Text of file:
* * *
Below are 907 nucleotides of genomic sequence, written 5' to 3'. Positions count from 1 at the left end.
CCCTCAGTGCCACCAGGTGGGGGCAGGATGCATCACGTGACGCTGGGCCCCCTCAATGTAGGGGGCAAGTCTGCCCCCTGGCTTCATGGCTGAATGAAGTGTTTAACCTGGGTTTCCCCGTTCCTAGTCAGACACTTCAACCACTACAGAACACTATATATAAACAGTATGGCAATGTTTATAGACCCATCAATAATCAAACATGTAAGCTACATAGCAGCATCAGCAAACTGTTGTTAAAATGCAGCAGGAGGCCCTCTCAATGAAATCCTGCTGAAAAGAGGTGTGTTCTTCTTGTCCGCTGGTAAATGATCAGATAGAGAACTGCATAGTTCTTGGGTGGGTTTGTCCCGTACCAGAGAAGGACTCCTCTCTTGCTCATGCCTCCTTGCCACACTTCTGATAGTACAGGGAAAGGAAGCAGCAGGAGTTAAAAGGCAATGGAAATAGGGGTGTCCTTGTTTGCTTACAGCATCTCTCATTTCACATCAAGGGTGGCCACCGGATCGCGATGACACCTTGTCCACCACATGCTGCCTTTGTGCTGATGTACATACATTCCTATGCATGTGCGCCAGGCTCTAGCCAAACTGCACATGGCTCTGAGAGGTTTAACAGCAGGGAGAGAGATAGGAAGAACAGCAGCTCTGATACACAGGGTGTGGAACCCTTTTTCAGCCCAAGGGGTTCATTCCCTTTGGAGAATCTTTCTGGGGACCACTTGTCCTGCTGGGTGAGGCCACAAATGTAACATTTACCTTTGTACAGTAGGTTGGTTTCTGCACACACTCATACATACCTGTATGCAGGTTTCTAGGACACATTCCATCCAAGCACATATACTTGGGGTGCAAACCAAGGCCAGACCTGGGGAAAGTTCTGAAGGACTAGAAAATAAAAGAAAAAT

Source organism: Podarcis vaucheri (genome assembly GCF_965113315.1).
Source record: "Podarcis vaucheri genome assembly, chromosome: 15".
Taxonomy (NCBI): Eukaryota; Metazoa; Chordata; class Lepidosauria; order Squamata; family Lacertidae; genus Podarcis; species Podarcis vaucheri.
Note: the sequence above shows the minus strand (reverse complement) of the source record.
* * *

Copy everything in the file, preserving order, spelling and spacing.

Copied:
Below are 907 nucleotides of genomic sequence, written 5' to 3'. Positions count from 1 at the left end.
CCCTCAGTGCCACCAGGTGGGGGCAGGATGCATCACGTGACGCTGGGCCCCCTCAATGTAGGGGGCAAGTCTGCCCCCTGGCTTCATGGCTGAATGAAGTGTTTAACCTGGGTTTCCCCGTTCCTAGTCAGACACTTCAACCACTACAGAACACTATATATAAACAGTATGGCAATGTTTATAGACCCATCAATAATCAAACATGTAAGCTACATAGCAGCATCAGCAAACTGTTGTTAAAATGCAGCAGGAGGCCCTCTCAATGAAATCCTGCTGAAAAGAGGTGTGTTCTTCTTGTCCGCTGGTAAATGATCAGATAGAGAACTGCATAGTTCTTGGGTGGGTTTGTCCCGTACCAGAGAAGGACTCCTCTCTTGCTCATGCCTCCTTGCCACACTTCTGATAGTACAGGGAAAGGAAGCAGCAGGAGTTAAAAGGCAATGGAAATAGGGGTGTCCTTGTTTGCTTACAGCATCTCTCATTTCACATCAAGGGTGGCCACCGGATCGCGATGACACCTTGTCCACCACATGCTGCCTTTGTGCTGATGTACATACATTCCTATGCATGTGCGCCAGGCTCTAGCCAAACTGCACATGGCTCTGAGAGGTTTAACAGCAGGGAGAGAGATAGGAAGAACAGCAGCTCTGATACACAGGGTGTGGAACCCTTTTTCAGCCCAAGGGGTTCATTCCCTTTGGAGAATCTTTCTGGGGACCACTTGTCCTGCTGGGTGAGGCCACAAATGTAACATTTACCTTTGTACAGTAGGTTGGTTTCTGCACACACTCATACATACCTGTATGCAGGTTTCTAGGACACATTCCATCCAAGCACATATACTTGGGGTGCAAACCAAGGCCAGACCTGGGGAAAGTTCTGAAGGACTAGAAAATAAAAGAAAAAT

Source organism: Podarcis vaucheri (genome assembly GCF_965113315.1).
Source record: "Podarcis vaucheri genome assembly, chromosome: 15".
Taxonomy (NCBI): Eukaryota; Metazoa; Chordata; class Lepidosauria; order Squamata; family Lacertidae; genus Podarcis; species Podarcis vaucheri.
Note: the sequence above shows the minus strand (reverse complement) of the source record.